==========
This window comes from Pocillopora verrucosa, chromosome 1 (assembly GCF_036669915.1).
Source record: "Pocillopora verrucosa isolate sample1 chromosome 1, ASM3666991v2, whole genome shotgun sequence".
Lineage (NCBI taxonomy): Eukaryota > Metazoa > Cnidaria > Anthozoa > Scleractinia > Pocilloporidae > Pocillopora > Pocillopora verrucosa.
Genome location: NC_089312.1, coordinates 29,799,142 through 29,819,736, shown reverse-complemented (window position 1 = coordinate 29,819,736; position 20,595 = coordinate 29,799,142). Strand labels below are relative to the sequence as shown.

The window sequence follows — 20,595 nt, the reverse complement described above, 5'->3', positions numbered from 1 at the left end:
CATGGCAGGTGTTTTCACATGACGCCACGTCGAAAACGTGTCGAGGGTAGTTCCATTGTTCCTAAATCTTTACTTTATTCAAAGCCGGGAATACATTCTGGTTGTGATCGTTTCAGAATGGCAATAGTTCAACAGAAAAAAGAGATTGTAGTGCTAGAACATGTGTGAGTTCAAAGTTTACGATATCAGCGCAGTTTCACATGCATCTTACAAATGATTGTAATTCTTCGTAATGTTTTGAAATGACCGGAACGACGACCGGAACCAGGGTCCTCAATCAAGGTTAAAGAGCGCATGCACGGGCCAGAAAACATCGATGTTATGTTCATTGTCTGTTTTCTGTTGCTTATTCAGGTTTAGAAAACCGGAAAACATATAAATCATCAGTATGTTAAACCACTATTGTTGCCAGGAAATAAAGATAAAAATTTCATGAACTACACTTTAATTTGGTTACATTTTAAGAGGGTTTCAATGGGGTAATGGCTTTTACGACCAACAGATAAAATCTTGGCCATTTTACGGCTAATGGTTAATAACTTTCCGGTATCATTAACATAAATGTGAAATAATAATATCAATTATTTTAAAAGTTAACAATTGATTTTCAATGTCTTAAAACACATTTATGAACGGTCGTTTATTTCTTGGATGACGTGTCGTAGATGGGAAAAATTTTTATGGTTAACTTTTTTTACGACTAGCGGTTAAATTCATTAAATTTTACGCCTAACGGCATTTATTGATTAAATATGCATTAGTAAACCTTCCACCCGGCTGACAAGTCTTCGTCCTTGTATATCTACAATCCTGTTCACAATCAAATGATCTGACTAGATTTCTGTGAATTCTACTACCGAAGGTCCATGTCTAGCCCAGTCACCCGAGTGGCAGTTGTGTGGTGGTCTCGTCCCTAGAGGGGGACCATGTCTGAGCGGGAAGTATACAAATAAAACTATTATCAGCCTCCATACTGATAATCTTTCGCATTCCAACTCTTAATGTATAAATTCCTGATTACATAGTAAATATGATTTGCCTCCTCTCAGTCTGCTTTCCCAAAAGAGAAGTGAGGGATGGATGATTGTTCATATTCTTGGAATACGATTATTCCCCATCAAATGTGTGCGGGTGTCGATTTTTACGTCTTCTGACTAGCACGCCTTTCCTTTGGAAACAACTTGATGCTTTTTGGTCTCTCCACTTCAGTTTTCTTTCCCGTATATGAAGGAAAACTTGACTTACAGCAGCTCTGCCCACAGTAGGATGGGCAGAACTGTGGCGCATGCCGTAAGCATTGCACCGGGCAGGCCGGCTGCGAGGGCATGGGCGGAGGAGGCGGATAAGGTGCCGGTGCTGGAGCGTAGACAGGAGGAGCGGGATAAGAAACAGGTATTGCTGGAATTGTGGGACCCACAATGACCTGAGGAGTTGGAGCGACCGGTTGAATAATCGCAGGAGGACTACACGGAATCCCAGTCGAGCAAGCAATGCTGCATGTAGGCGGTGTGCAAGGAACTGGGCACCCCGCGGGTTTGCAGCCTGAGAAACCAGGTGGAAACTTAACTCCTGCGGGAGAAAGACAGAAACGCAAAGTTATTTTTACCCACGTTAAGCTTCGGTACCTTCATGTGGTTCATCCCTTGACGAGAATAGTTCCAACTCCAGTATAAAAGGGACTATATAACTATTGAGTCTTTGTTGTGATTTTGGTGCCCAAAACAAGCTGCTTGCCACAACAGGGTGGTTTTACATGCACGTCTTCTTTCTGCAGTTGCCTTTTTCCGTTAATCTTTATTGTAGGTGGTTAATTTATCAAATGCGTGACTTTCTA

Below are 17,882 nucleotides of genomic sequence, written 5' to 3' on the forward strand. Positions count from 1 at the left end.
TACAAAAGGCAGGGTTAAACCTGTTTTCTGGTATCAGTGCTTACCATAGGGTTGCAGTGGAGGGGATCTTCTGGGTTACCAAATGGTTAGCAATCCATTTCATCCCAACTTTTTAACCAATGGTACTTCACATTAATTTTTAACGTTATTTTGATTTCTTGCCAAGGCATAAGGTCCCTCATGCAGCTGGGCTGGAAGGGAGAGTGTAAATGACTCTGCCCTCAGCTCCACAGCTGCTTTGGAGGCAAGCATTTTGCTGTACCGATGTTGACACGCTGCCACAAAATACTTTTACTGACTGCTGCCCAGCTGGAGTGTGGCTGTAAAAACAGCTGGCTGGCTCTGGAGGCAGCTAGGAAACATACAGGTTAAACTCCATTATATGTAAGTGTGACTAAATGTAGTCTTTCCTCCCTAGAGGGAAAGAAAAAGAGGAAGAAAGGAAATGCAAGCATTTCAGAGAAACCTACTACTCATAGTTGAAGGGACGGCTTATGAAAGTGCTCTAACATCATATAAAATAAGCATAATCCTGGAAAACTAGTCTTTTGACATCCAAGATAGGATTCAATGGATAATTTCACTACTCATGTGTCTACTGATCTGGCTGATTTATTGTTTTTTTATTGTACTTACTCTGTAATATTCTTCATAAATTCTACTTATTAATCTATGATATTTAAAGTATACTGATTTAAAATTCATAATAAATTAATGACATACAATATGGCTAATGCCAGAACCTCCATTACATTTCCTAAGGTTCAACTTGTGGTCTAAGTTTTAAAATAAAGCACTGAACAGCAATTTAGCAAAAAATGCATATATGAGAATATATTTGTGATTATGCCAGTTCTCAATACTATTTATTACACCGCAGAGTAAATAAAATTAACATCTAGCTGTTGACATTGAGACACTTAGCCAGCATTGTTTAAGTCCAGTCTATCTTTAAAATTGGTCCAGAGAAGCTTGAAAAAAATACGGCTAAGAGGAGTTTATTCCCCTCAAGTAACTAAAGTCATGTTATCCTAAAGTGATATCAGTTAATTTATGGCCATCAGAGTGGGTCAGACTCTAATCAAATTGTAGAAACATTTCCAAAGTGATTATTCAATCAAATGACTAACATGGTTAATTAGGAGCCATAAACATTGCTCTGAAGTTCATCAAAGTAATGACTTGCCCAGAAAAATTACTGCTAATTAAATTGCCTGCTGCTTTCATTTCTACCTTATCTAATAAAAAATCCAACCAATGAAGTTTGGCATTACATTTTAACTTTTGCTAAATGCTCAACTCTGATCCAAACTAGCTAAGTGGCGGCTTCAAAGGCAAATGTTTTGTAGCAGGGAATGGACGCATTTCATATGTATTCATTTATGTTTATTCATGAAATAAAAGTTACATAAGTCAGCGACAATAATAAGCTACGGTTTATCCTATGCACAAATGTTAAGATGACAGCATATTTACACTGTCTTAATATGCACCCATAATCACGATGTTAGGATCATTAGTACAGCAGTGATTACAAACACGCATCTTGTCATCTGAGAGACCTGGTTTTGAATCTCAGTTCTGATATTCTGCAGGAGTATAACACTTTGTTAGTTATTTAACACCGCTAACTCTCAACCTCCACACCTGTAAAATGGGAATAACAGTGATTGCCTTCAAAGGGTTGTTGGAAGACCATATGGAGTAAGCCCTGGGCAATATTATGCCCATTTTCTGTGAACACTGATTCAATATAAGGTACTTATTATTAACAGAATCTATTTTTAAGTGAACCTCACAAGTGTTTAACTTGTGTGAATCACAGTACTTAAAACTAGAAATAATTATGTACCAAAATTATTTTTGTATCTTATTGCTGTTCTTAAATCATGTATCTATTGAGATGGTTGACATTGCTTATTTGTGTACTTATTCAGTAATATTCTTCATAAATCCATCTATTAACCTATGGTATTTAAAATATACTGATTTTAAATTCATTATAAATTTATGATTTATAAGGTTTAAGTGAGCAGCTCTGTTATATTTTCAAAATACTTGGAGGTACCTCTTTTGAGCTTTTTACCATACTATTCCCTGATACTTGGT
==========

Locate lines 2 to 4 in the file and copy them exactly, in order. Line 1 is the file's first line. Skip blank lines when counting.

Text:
Source record: "Pocillopora verrucosa isolate sample1 chromosome 1, ASM3666991v2, whole genome shotgun sequence".
Lineage (NCBI taxonomy): Eukaryota > Metazoa > Cnidaria > Anthozoa > Scleractinia > Pocilloporidae > Pocillopora > Pocillopora verrucosa.
Genome location: NC_089312.1, coordinates 29,799,142 through 29,819,736, shown reverse-complemented (window position 1 = coordinate 29,819,736; position 20,595 = coordinate 29,799,142). Strand labels below are relative to the sequence as shown.